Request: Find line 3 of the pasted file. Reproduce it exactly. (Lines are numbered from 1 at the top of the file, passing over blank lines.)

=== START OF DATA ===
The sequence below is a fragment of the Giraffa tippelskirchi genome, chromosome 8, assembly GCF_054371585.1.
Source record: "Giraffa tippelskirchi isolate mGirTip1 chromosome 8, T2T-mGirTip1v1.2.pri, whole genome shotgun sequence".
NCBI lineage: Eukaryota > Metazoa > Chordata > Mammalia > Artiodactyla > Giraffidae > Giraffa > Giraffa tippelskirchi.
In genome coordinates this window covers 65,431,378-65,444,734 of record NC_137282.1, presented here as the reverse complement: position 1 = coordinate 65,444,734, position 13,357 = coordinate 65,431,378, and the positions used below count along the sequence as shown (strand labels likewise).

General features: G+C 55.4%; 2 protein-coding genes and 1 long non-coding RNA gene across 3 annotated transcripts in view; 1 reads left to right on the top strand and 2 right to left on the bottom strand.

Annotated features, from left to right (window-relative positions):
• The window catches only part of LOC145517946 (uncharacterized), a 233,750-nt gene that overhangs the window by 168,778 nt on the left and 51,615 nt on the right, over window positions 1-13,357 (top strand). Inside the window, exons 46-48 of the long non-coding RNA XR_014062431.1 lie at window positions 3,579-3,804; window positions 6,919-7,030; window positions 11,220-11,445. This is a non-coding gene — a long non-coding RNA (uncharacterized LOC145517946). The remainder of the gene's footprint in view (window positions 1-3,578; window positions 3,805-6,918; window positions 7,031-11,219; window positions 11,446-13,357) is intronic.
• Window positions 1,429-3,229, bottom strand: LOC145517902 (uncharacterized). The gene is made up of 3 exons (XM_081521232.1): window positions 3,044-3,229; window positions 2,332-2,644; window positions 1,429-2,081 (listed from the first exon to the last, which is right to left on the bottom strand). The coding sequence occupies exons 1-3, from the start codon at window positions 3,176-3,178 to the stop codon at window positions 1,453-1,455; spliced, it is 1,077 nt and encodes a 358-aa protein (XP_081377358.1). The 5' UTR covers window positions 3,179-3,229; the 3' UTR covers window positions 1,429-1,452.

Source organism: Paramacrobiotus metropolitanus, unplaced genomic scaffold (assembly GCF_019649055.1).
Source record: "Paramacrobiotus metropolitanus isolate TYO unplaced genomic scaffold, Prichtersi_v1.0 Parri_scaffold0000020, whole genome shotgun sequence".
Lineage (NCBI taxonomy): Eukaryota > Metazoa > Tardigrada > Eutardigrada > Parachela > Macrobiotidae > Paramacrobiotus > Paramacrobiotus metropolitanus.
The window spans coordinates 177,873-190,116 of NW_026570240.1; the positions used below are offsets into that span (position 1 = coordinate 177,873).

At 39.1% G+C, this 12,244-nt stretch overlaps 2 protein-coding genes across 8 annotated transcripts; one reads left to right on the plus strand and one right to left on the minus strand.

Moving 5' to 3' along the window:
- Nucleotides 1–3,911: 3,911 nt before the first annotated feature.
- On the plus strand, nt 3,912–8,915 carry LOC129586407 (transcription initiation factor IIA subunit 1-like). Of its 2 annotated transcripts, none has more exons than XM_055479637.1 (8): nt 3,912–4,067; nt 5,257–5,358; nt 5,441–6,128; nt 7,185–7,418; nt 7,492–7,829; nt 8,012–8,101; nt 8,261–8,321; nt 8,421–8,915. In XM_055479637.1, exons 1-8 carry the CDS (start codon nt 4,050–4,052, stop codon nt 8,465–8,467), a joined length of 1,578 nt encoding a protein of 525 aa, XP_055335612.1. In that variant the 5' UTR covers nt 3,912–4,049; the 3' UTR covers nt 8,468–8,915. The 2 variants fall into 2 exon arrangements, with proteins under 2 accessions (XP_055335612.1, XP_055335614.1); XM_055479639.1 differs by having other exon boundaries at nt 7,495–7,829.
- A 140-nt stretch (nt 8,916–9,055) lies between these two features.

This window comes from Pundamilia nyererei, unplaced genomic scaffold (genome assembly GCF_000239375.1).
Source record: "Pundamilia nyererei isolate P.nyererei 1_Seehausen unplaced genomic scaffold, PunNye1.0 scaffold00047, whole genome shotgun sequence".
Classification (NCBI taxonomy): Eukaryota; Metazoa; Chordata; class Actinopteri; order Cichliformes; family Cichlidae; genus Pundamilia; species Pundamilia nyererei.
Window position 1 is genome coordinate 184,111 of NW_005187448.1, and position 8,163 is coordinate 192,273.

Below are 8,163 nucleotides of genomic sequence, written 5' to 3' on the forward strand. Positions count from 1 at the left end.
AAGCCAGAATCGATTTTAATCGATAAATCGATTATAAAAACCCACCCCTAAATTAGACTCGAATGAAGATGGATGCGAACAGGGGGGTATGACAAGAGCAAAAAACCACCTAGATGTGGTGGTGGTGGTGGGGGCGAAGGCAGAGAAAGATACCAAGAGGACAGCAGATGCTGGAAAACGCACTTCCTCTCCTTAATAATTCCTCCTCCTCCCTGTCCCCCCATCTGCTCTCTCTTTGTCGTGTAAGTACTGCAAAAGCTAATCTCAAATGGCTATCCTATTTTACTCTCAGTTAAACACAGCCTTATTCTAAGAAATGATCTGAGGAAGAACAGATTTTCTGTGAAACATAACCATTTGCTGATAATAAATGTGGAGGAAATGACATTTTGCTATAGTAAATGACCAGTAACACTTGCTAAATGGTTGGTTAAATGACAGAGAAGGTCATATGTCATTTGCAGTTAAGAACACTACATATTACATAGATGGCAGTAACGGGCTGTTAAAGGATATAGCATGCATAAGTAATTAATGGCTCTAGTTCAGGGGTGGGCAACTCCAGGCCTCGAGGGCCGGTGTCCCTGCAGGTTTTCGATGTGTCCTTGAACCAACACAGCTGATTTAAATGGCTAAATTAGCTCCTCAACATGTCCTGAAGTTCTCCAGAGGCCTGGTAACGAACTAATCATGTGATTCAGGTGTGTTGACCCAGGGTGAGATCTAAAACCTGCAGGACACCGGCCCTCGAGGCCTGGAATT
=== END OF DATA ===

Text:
NCBI lineage: Eukaryota > Metazoa > Chordata > Mammalia > Artiodactyla > Giraffidae > Giraffa > Giraffa tippelskirchi.